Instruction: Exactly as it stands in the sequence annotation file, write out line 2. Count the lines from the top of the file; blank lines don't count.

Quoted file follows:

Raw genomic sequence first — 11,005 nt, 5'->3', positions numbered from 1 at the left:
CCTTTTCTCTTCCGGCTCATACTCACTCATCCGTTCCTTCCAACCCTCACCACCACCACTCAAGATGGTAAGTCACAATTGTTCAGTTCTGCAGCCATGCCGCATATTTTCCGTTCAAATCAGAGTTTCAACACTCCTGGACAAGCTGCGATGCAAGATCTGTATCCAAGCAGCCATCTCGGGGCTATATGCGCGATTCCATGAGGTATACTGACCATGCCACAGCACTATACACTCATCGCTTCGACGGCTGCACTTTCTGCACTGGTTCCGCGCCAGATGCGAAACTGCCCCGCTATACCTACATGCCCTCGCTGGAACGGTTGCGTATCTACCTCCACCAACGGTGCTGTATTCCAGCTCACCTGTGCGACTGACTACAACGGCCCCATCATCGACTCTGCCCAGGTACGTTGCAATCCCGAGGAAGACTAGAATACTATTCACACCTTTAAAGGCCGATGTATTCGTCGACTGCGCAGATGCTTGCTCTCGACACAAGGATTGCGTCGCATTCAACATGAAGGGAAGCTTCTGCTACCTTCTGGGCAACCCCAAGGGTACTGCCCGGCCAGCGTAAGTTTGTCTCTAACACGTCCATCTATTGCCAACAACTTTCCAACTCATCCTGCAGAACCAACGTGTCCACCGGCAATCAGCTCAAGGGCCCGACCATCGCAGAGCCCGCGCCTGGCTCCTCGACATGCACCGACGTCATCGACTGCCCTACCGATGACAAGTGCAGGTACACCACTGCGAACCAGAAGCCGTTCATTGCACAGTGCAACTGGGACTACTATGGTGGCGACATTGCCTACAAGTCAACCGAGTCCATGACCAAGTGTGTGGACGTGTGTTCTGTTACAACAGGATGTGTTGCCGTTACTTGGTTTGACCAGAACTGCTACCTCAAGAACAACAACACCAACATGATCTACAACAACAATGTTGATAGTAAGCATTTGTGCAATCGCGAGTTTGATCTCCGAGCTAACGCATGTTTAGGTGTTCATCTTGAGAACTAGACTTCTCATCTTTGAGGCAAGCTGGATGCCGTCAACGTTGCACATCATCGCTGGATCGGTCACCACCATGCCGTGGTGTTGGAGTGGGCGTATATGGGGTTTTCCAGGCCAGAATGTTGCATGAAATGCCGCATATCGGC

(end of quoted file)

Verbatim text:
CCTTTTCTCTTCCGGCTCATACTCACTCATCCGTTCCTTCCAACCCTCACCACCACCACTCAAGATGGTAAGTCACAATTGTTCAGTTCTGCAGCCATGCCGCATATTTTCCGTTCAAATCAGAGTTTCAACACTCCTGGACAAGCTGCGATGCAAGATCTGTATCCAAGCAGCCATCTCGGGGCTATATGCGCGATTCCATGAGGTATACTGACCATGCCACAGCACTATACACTCATCGCTTCGACGGCTGCACTTTCTGCACTGGTTCCGCGCCAGATGCGAAACTGCCCCGCTATACCTACATGCCCTCGCTGGAACGGTTGCGTATCTACCTCCACCAACGGTGCTGTATTCCAGCTCACCTGTGCGACTGACTACAACGGCCCCATCATCGACTCTGCCCAGGTACGTTGCAATCCCGAGGAAGACTAGAATACTATTCACACCTTTAAAGGCCGATGTATTCGTCGACTGCGCAGATGCTTGCTCTCGACACAAGGATTGCGTCGCATTCAACATGAAGGGAAGCTTCTGCTACCTTCTGGGCAACCCCAAGGGTACTGCCCGGCCAGCGTAAGTTTGTCTCTAACACGTCCATCTATTGCCAACAACTTTCCAACTCATCCTGCAGAACCAACGTGTCCACCGGCAATCAGCTCAAGGGCCCGACCATCGCAGAGCCCGCGCCTGGCTCCTCGACATGCACCGACGTCATCGACTGCCCTACCGATGACAAGTGCAGGTACACCACTGCGAACCAGAAGCCGTTCATTGCACAGTGCAACTGGGACTACTATGGTGGCGACATTGCCTACAAGTCAACCGAGTCCATGACCAAGTGTGTGGACGTGTGTTCTGTTACAACAGGATGTGTTGCCGTTACTTGGTTTGACCAGAACTGCTACCTCAAGAACAACAACACCAACATGATCTACAACAACAATGTTGATAGTAAGCATTTGTGCAATCGCGAGTTTGATCTCCGAGCTAACGCATGTTTAGGTGTTCATCTTGAGAACTAGACTTCTCATCTTTGAGGCAAGCTGGATGCCGTCAACGTTGCACATCATCGCTGGATCGGTCACCACCATGCCGTGGTGTTGGAGTGGGCGTATATGGGGTTTTCCAGGCCAGAATGTTGCATGAAATGCCGCATATCGGC